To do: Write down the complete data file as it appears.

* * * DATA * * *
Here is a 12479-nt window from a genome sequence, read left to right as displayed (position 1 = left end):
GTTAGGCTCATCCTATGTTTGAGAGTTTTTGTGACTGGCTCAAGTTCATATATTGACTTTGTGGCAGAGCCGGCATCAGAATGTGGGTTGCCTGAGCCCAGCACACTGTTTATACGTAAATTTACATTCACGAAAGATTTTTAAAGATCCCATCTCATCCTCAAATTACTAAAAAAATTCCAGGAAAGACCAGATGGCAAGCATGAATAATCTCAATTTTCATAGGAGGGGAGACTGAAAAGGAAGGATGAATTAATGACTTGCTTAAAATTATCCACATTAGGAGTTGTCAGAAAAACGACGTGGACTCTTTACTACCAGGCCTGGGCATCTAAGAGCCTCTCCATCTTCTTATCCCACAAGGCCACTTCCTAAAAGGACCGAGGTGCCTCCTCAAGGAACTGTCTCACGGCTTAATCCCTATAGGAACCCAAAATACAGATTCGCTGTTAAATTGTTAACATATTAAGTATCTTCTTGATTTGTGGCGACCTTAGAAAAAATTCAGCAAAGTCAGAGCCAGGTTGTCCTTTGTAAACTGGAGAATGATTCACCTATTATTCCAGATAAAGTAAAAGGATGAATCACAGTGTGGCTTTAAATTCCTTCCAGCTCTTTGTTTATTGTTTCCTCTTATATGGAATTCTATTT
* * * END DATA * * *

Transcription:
Here is a 12479-nt window from a genome sequence, read left to right as displayed (position 1 = left end):
GTTAGGCTCATCCTATGTTTGAGAGTTTTTGTGACTGGCTCAAGTTCATATATTGACTTTGTGGCAGAGCCGGCATCAGAATGTGGGTTGCCTGAGCCCAGCACACTGTTTATACGTAAATTTACATTCACGAAAGATTTTTAAAGATCCCATCTCATCCTCAAATTACTAAAAAAATTCCAGGAAAGACCAGATGGCAAGCATGAATAATCTCAATTTTCATAGGAGGGGAGACTGAAAAGGAAGGATGAATTAATGACTTGCTTAAAATTATCCACATTAGGAGTTGTCAGAAAAACGACGTGGACTCTTTACTACCAGGCCTGGGCATCTAAGAGCCTCTCCATCTTCTTATCCCACAAGGCCACTTCCTAAAAGGACCGAGGTGCCTCCTCAAGGAACTGTCTCACGGCTTAATCCCTATAGGAACCCAAAATACAGATTCGCTGTTAAATTGTTAACATATTAAGTATCTTCTTGATTTGTGGCGACCTTAGAAAAAATTCAGCAAAGTCAGAGCCAGGTTGTCCTTTGTAAACTGGAGAATGATTCACCTATTATTCCAGATAAAGTAAAAGGATGAATCACAGTGTGGCTTTAAATTCCTTCCAGCTCTTTGTTTATTGTTTCCTCTTATATGGAATTCTATTT